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Cyclists Press DOT for Night-Time Access to Queensboro Bridge

Najee says: C'mon @NYC_DOT, QBB is a commuter bridge day&NIGHT, don't make getting 2 night work so hard. @transalt pic.twitter.com/MQs2gb71Mk

— Angela Stach (@radlerkoenigin) April 28, 2016

The Queensboro Bridge biking and walking path could be closed for construction on weeknights for months, cutting off access at times when many people still use it. Members of Transportation Alternatives’ Queens Committee have a solution: Allow cyclists and pedestrians to use the bridge’s south outer roadway, which is closed to car traffic after 9 p.m.

Ongoing infrastructure work by ConEd has shuttered the Queensboro Bridge bike-pedestrian path every weeknight from 10 p.m. to 5 a.m. since March 28. The construction is expected to continue “for several months,” according to public notices posted by DOT. ConEd has accommodated cyclists and pedestrians by providing a shuttle bus to transport people and bikes across the East River every 15 minutes.

Image: DOT
ConEd is providing a shuttle bus service for people crossing the Queensboro Bridge after 10 p.m., but the wait times and circuitous route are frustrating bike commuters who depend on the bridge to get to and from work. Image: DOT
Image: DOT

TA volunteers were out on the bridge last night speaking to cyclists taking the shuttle service, the vast majority of whom were heading to or from late-night jobs. They were tired and frustrated. "It's of course overwhelmingly working cyclists crossing the bridge at night," said TA Queens member Angela Stach.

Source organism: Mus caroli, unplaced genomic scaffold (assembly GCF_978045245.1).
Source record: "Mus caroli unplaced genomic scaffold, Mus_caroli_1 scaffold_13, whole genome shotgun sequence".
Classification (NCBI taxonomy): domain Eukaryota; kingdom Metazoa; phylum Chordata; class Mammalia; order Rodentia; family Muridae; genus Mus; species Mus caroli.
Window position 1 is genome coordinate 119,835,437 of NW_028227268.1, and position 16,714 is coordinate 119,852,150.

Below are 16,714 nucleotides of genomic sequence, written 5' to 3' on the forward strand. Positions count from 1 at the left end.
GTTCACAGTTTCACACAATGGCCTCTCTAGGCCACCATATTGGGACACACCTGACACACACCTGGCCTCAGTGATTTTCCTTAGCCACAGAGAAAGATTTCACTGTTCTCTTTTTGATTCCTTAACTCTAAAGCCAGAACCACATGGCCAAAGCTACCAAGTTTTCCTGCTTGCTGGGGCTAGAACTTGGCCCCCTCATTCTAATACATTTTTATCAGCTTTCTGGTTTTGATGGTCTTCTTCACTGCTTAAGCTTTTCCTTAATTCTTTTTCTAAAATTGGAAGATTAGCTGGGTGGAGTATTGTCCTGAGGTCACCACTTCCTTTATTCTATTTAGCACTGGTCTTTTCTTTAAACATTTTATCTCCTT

The shuttle service takes a circuitous route on both sides of the bridge. Add that extra travel time to the wait time, and it adds up to significantly longer night-time commutes.

Opening up the unused south outer roadway for biking would not only save cyclists time but also save ConEdison the expense of operating the shuttle, says TA member Steve Scofield. “They’re really making an effort, but it’s costing them a fortune,” he said. Scofield has been in touch with the ConEd project manager, who is currently negotiating with DOT about opening the roadway.

DOT has not replied to Streetsblog’s inquiry on the subject, but Scofield said that a resolution could be possible in the next few weeks.

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